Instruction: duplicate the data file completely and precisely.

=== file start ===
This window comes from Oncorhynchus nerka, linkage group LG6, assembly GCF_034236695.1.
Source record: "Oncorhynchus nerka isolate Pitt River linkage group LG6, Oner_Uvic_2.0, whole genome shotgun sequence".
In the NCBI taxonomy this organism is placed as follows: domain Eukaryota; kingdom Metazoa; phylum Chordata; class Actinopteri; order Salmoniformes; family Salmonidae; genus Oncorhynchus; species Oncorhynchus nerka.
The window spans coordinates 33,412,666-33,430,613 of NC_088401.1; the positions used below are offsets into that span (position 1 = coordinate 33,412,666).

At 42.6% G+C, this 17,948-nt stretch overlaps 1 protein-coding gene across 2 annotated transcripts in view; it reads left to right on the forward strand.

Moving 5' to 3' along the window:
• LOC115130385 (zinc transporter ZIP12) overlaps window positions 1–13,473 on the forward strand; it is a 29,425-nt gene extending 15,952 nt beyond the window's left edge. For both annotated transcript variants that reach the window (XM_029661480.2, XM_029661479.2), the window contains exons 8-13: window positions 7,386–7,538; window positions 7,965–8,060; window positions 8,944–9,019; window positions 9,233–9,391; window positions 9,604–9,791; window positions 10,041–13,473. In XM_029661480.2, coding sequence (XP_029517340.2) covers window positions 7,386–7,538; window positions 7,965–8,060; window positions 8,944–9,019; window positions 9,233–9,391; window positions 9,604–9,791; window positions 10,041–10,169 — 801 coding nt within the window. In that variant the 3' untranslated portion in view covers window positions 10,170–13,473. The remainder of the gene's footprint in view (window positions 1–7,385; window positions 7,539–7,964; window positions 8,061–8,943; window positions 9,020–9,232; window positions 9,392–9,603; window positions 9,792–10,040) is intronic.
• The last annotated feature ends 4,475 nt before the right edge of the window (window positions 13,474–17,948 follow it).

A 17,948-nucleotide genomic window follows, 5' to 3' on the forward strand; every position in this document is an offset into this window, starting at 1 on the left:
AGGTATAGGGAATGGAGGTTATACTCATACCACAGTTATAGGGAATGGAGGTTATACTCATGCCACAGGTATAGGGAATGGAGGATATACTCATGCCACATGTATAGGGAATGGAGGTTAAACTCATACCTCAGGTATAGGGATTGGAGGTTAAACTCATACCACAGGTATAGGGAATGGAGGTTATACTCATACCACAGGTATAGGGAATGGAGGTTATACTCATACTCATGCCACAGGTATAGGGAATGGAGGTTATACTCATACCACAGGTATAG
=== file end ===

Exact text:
This window comes from Oncorhynchus nerka, linkage group LG6, assembly GCF_034236695.1.
Source record: "Oncorhynchus nerka isolate Pitt River linkage group LG6, Oner_Uvic_2.0, whole genome shotgun sequence".
In the NCBI taxonomy this organism is placed as follows: domain Eukaryota; kingdom Metazoa; phylum Chordata; class Actinopteri; order Salmoniformes; family Salmonidae; genus Oncorhynchus; species Oncorhynchus nerka.
The window spans coordinates 33,412,666-33,430,613 of NC_088401.1; the positions used below are offsets into that span (position 1 = coordinate 33,412,666).

At 42.6% G+C, this 17,948-nt stretch overlaps 1 protein-coding gene across 2 annotated transcripts in view; it reads left to right on the forward strand.

Moving 5' to 3' along the window:
• LOC115130385 (zinc transporter ZIP12) overlaps window positions 1–13,473 on the forward strand; it is a 29,425-nt gene extending 15,952 nt beyond the window's left edge. For both annotated transcript variants that reach the window (XM_029661480.2, XM_029661479.2), the window contains exons 8-13: window positions 7,386–7,538; window positions 7,965–8,060; window positions 8,944–9,019; window positions 9,233–9,391; window positions 9,604–9,791; window positions 10,041–13,473. In XM_029661480.2, coding sequence (XP_029517340.2) covers window positions 7,386–7,538; window positions 7,965–8,060; window positions 8,944–9,019; window positions 9,233–9,391; window positions 9,604–9,791; window positions 10,041–10,169 — 801 coding nt within the window. In that variant the 3' untranslated portion in view covers window positions 10,170–13,473. The remainder of the gene's footprint in view (window positions 1–7,385; window positions 7,539–7,964; window positions 8,061–8,943; window positions 9,020–9,232; window positions 9,392–9,603; window positions 9,792–10,040) is intronic.
• The last annotated feature ends 4,475 nt before the right edge of the window (window positions 13,474–17,948 follow it).

A 17,948-nucleotide genomic window follows, 5' to 3' on the forward strand; every position in this document is an offset into this window, starting at 1 on the left:
AGGTATAGGGAATGGAGGTTATACTCATACCACAGTTATAGGGAATGGAGGTTATACTCATGCCACAGGTATAGGGAATGGAGGATATACTCATGCCACATGTATAGGGAATGGAGGTTAAACTCATACCTCAGGTATAGGGATTGGAGGTTAAACTCATACCACAGGTATAGGGAATGGAGGTTATACTCATACCACAGGTATAGGGAATGGAGGTTATACTCATACTCATGCCACAGGTATAGGGAATGGAGGTTATACTCATACCACAGGTATAG